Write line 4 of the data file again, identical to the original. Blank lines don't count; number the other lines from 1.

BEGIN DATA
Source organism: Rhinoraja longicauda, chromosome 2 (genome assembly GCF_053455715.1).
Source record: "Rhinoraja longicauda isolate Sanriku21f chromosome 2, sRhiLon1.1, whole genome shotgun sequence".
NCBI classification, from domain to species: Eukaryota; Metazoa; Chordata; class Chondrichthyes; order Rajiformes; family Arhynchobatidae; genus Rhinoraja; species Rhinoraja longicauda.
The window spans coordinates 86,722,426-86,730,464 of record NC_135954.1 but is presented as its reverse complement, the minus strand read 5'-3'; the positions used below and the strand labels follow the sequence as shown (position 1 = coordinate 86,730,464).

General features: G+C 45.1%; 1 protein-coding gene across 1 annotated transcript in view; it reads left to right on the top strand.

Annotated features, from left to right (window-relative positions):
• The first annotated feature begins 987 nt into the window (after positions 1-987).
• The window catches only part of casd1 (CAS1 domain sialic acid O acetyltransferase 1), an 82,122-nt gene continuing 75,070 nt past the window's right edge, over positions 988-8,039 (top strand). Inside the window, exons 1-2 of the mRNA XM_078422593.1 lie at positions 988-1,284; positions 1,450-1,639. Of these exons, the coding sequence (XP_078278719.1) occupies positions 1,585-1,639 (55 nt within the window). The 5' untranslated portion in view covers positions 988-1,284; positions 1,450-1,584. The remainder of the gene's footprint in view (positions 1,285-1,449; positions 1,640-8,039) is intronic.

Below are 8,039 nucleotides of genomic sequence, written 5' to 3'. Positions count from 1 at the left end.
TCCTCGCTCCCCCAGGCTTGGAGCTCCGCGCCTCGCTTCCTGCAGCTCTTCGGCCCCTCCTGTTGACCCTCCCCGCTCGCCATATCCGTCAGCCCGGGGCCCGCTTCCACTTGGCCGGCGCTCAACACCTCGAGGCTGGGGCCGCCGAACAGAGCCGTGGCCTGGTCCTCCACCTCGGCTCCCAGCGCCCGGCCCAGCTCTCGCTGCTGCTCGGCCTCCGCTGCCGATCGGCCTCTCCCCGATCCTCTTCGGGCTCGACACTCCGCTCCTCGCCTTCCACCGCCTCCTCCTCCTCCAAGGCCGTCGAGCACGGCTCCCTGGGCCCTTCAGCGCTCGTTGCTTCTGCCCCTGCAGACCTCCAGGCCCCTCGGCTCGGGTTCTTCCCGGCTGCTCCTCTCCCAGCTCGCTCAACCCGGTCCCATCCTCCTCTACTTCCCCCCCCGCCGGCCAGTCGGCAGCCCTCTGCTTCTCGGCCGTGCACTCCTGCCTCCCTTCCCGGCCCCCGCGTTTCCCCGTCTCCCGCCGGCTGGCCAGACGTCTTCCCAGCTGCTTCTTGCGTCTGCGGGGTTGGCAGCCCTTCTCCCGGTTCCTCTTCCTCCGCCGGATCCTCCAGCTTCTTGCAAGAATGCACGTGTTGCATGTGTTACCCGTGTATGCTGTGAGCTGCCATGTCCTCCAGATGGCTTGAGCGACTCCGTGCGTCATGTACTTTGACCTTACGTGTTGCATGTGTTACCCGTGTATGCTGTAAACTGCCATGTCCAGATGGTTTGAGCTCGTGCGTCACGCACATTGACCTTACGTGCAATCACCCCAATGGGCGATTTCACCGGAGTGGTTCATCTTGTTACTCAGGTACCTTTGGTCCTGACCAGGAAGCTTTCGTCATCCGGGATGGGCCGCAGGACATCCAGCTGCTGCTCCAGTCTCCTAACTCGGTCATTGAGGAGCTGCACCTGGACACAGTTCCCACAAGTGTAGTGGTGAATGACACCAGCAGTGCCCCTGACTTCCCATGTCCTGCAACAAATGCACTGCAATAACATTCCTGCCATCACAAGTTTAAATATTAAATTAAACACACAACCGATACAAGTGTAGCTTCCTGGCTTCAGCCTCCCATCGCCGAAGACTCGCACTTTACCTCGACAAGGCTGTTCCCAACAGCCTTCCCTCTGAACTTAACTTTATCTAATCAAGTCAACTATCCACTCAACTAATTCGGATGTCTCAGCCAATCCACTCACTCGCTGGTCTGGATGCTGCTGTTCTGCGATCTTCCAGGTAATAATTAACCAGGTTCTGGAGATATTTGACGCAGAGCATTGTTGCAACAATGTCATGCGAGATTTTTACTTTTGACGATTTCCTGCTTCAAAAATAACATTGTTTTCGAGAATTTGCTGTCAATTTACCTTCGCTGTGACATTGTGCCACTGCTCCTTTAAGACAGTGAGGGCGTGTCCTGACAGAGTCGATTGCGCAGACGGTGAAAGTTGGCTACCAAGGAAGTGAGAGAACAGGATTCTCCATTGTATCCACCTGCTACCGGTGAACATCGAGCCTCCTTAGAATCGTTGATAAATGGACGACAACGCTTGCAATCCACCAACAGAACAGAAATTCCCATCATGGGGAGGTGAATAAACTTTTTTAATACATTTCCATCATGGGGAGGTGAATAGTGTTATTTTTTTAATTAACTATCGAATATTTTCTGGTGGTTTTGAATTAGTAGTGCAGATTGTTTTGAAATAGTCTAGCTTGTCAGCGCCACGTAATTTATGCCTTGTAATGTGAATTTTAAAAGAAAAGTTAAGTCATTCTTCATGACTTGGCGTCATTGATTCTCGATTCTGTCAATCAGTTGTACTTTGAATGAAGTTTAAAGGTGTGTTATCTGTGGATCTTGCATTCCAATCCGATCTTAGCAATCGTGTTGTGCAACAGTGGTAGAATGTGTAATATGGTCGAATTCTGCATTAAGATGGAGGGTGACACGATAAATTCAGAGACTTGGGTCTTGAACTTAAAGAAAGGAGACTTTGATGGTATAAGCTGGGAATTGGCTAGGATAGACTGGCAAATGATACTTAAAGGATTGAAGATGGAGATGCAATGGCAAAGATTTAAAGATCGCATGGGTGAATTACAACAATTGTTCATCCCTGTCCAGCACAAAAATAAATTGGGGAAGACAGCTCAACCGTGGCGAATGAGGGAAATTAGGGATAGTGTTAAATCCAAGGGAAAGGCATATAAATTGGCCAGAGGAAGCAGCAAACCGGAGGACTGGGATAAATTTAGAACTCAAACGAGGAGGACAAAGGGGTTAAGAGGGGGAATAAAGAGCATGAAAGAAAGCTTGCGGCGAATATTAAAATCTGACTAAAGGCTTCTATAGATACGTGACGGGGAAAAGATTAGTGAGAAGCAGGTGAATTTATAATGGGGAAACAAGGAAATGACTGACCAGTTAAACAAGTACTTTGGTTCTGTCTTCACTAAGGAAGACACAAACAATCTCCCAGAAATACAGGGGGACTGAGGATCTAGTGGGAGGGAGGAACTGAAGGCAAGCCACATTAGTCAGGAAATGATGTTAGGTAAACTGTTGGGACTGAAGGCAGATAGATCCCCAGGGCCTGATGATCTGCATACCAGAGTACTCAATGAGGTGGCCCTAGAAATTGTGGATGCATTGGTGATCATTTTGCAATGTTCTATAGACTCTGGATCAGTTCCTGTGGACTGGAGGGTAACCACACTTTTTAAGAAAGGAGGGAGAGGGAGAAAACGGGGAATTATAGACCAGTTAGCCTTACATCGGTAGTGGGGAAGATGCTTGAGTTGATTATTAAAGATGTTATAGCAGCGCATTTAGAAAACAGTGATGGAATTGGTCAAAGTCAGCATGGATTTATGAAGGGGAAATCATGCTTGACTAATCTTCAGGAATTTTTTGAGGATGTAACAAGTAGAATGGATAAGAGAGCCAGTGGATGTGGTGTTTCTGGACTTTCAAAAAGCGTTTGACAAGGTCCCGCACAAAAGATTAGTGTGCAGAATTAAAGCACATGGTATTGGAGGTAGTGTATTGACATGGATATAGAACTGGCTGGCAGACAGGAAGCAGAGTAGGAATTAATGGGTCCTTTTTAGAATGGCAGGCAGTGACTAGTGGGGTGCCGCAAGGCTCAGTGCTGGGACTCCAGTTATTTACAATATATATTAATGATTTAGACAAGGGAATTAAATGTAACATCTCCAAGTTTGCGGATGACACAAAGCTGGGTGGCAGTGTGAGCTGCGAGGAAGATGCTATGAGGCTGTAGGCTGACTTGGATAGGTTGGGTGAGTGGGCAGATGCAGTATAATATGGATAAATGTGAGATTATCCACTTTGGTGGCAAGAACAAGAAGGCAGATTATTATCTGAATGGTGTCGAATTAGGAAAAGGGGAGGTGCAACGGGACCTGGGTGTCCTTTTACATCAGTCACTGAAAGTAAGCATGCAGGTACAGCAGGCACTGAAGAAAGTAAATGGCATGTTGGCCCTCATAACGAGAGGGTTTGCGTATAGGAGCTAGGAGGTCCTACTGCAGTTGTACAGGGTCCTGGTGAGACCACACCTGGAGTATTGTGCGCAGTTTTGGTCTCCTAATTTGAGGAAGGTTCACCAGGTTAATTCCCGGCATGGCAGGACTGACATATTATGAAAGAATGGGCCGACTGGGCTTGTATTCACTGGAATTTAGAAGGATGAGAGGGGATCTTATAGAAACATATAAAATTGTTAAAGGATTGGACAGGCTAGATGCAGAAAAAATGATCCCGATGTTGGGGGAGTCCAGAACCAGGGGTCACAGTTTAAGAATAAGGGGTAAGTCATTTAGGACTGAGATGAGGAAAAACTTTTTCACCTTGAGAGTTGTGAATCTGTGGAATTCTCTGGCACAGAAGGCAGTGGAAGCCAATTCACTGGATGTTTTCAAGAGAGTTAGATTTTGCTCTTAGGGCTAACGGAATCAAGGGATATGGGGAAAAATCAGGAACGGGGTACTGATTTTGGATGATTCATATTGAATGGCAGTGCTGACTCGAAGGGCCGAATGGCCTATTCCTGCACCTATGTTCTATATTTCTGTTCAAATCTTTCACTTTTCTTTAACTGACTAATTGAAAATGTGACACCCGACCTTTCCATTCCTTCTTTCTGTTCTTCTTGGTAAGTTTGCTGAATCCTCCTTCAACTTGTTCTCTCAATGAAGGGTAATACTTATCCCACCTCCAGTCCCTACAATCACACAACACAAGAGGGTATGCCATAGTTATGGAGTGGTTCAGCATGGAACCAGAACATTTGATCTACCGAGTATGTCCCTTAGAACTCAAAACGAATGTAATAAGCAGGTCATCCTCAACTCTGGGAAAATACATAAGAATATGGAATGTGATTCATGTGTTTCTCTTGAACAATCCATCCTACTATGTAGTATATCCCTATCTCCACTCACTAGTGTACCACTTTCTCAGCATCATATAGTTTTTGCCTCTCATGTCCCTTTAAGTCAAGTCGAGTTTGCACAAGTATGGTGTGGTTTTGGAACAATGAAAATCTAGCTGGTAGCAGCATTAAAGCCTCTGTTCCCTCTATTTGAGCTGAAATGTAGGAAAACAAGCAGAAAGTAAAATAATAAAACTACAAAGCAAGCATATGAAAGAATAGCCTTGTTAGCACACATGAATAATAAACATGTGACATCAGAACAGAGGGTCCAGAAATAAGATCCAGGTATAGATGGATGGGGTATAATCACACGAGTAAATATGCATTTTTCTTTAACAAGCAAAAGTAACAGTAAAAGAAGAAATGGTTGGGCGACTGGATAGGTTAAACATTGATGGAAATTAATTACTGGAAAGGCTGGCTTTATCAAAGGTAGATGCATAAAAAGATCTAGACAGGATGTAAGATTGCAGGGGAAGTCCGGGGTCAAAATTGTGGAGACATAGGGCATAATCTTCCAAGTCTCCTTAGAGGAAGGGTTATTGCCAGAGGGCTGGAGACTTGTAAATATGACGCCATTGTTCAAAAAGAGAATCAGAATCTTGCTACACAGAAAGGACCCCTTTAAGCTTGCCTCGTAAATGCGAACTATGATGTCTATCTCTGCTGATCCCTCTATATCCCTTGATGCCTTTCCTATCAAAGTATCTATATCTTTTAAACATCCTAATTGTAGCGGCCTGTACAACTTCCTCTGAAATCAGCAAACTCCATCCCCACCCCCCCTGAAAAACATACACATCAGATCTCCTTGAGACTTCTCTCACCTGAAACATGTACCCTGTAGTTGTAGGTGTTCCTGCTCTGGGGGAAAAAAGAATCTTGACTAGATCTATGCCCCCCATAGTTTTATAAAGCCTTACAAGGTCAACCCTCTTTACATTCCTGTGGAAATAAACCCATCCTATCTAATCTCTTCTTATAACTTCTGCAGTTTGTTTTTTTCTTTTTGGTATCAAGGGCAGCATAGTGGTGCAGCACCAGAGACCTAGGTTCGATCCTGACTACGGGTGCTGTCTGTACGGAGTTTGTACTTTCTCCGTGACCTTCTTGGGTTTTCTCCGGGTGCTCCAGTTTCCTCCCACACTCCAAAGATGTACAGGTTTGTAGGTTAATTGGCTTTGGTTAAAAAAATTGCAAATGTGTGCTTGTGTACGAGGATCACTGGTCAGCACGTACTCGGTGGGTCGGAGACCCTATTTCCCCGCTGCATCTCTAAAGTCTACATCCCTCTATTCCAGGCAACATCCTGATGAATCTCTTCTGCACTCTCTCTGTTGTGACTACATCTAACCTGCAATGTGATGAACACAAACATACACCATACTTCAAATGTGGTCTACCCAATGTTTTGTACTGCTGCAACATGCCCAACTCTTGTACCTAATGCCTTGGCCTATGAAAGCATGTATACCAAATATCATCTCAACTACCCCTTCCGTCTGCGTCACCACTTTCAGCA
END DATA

The window spans coordinates 86,722,426-86,730,464 of record NC_135954.1 but is presented as its reverse complement, the minus strand read 5'-3'; the positions used below and the strand labels follow the sequence as shown (position 1 = coordinate 86,730,464).